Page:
Masters Degree in Forensic Science: Program Overviews
A forensic scientist is responsible for using scientific means to investigate crimes yielding information that is legally admissible in court. The master's degree program in forensic science is the most common educational course for aspiring forensic scientists.
Master of Science in Forensic Science
Master's degree programs in forensic science provide students with the technical proficiencies and theoretical knowledge necessary to perform in-depth crime scene analysis. Forensic science is a multidisciplinary field, incorporating areas of biology, chemistry, physics, mathematics, psychology and law. Students may be required to choose concentrations, such as forensic biology, forensic chemistry or forensic anthropology.
Through master's degree programs in forensic science, candidates learn how to use laboratory equipment to perform blood analyses and toxicology procedures. Graduate forensic science programs also emphasize academic research; therefore, each candidate must complete a thesis project under the supervision of a professor.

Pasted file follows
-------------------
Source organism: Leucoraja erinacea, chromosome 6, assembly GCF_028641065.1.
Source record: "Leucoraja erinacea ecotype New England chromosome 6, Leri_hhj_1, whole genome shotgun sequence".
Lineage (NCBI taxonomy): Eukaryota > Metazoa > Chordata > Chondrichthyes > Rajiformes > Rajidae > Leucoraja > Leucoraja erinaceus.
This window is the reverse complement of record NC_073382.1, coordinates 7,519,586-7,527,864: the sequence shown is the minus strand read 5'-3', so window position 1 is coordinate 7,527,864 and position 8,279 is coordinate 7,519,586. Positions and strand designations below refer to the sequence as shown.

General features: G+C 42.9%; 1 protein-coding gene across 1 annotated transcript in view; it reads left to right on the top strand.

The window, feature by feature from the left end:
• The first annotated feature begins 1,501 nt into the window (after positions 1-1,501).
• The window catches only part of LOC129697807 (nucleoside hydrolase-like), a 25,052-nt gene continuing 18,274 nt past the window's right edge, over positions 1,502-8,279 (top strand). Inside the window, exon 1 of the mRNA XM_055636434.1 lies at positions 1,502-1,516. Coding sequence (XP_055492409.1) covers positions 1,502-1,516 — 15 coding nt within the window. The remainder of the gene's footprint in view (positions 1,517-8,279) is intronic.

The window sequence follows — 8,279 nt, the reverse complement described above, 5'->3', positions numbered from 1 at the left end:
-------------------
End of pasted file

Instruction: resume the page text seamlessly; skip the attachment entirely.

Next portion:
Entrance to a master's degree program in forensic science usually depends on the submission of an application along with previous college transcripts. Many programs require the applicant to have maintained a 3.0 grade point average during undergraduate study. Undergraduate degrees in biology, chemistry, physics or other sciences are often common precursors to master's degree programs in forensic science.
Graduate forensic science degree programs balance scientific courses with courses that cover criminal law and the inner workings of the justice system. Courses may include the following:
- Analytical chemistry
- Law and forensic science
- Forensic analysis of drugs
- Forensic serology
- DNA profiling
- Forensic chemistry
- Microscopic evidence analysis
- Medical anatomy
- Forensic anthropology
Employment Outlook and Salary Info
The number of forensic science technician jobs is expected to increase by 19% between 2010 and 2020, according to the U.S. Bureau of Labor Statistics (BLS); this represents job growth about as fast as the average for all occupations (www.bls.gov). The ever-expanding number of forensic science technological breakthroughs in the areas of DNA analysis and a growing awareness of these techniques among potential jurors should drive the need for forensic science experts. Competition for these jobs is expected to be great. As of May 2012, the BLS reported the median annual wage for forensic science technicians at $52,840.
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